“Meal Ticket”
That ends fairly sharpish with the weakest segment, that my notes tell me was no longer than most of the others but that felt pretty interminable. Liam Neeson plays a traveling showman whose chief “exhibit”/performer is an armless, legless man (Harry Melling) whom he “found on the streets of London” and who recites swathes of poetry, Shakespeare, the Bible, and the Gettysburg Address to ever-dwindling audiences. Where in other parts, the dialogue crackles with unmistakably Coensian wit, here they make the bizarre decision to keep Melling mute except when he’s powdered and rouged and performing, stagily orating the same monotonous routine, so for much of the time he seems little more than a ventriloquist’s dummy. Neeson has little to act off, therefore and when his money-making potential seems to dry up, and the roguish impresario’s eye is caught by a chicken who can perform basic arithmetic instead, the Coensian misanthropy that segment 1 seemed to suggest was a myth rears its head again, and leaves a pretty sour taste. [C-]

“All Gold Canyon”
Half of those gripes are contradicted by the fourth segment, though, in which a gorgeously gruff prospector played to Stinky Pete perfection by Tom Waits, happens upon a halcyon, verdant valley, and starts to pan for gold in the little river that flows through it. Although here again there’s little for Waits to act off, somehow the peculiar rhythm of this quieter chapter, with its procedural interest in the nature of prospecting for gold, becomes more beguilingly hypnotic than tedious. Or maybe it’s just that Waits, talking to himself, or rather to “Mr. Pocket” the seam of gold he is convinced lies somewhere close by, is a treasure and we could watch him bumble round this little paradise forever. In many ways, this section is the most perfectly self-contained of them all, a little short film that doesn’t feel like it’s straining for quirk, but that absolutely abounds in the kind of off-kilter charm that only the Coens do quite this well. [A-]

“The Gal Who Got Rattled”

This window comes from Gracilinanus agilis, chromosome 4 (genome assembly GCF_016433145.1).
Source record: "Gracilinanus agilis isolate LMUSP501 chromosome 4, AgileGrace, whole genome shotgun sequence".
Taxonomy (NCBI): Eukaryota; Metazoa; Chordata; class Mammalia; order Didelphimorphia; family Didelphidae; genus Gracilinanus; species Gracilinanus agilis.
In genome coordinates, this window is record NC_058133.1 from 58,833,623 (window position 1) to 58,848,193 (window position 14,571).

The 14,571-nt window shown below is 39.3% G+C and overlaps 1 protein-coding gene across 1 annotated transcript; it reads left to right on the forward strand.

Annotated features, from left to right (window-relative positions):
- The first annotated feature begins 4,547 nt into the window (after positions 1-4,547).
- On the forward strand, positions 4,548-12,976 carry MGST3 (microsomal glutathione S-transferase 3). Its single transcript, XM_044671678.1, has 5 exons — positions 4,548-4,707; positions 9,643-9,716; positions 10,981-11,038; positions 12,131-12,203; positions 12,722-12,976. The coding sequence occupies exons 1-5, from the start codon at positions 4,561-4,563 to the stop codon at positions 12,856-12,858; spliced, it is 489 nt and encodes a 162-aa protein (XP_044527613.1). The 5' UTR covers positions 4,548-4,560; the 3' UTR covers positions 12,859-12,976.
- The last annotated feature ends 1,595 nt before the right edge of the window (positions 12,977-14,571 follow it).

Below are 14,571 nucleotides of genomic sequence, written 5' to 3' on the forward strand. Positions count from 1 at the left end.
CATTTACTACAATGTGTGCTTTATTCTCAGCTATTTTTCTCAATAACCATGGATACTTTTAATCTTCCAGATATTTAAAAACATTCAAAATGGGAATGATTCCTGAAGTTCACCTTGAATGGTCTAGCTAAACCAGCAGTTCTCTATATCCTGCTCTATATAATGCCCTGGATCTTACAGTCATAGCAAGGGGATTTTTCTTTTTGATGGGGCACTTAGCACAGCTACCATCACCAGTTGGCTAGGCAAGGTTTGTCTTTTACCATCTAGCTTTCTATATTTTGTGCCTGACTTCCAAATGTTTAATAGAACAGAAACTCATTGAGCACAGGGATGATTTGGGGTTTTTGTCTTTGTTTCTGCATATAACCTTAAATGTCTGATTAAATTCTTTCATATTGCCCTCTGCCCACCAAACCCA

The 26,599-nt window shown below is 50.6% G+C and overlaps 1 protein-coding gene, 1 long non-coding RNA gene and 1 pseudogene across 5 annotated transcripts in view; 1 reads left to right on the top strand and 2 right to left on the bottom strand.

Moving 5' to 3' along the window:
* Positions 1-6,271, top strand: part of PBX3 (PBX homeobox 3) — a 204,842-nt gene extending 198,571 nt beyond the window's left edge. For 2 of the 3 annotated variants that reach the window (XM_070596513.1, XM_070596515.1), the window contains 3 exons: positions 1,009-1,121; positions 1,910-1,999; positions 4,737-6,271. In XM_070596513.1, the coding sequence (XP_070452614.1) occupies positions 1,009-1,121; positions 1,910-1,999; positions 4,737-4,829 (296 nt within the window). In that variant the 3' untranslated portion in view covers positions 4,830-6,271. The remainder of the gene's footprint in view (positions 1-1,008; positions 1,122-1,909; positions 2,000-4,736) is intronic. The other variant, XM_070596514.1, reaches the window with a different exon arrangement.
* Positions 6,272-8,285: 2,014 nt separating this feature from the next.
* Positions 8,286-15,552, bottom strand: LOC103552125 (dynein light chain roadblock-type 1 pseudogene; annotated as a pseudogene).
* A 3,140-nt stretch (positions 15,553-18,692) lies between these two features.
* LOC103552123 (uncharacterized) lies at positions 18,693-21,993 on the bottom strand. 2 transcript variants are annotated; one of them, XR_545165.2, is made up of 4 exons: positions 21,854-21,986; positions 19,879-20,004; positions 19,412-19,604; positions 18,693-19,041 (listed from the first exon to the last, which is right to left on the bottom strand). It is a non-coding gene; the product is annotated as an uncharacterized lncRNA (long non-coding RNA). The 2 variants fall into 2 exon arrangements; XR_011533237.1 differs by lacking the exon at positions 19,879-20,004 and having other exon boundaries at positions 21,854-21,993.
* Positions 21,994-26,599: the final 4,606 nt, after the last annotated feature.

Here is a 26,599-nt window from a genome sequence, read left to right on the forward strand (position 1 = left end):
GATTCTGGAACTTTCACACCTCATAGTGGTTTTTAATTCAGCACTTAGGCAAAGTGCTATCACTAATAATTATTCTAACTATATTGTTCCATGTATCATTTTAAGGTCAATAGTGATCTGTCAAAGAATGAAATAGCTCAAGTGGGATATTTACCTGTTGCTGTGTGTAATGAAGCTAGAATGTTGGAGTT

Finally, a woman! Zoe Kazan turns in a lovely performance as a demure young Episcopalian who, after the death of her overbearing and unprepossessing brother, is hesitantly romanced by Billy Knapp (Bill Heck), the taciturn good-guy leading her wagon train to Oregon. If the Waits segment is the best short film here, “The Gal Who Got Rattled” is the only one that really feels like it could have been developed into a whole feature, with the world of the wagon-train pioneers being ably evoked in Delbonnel’s lovely wides, and with the humor, mostly revolving around a little dog called President Pierce who won’t stop barking, always remaining this side of zany. Here too, we get another great Native American raid, and a surprising late-hero turn by Knapp’s even-more-taciturn partner Mr. Arthur (Grainger Hines). [B+]

The Mortal Remains”
We end on the most atypical note, with a stagecoach-set story that is such an obvious nod to a “Twilight Zone” or “Tales of the Unexpected“-type tale that even the game cast, including Brendan Gleeson, Tyne Daly, and Saul Rubinek can’t make it feel, well, unexpected. Far from upending the stereotypes of the Old West, this chapter reinforces them to a tedious degree, with Daly playing the starchy, primly moralistic marm, Rubinek the louche, morally-lax Frenchman and Gleeson the golden-voiced Irishman whose main talent seems to be “thumping” people. Not only that, but in feeling like the Coens attempting a kind of gothic horror it is also the segment that most belies the jaunty “Tales of the Old West” vibe that the rest of the film attempts, switching unconvincingly into a genre they haven’t really worked in before and, on this evidence, should probably leave alone in future. [C]

Taken individually, there are cherishable moments and performances scattered throughout “The Ballad of Buster Scruggs” like so many flecks of gold amid the silt. But as a whole, the film has to be chalked down to a perplexingly minor addition to one of the most beloved cinematic canons of our time. O Coen Brothers, Where Art Thou? [Overall Grade: B-]

Check out all our coverage from the 2018 Venice Film Festival here.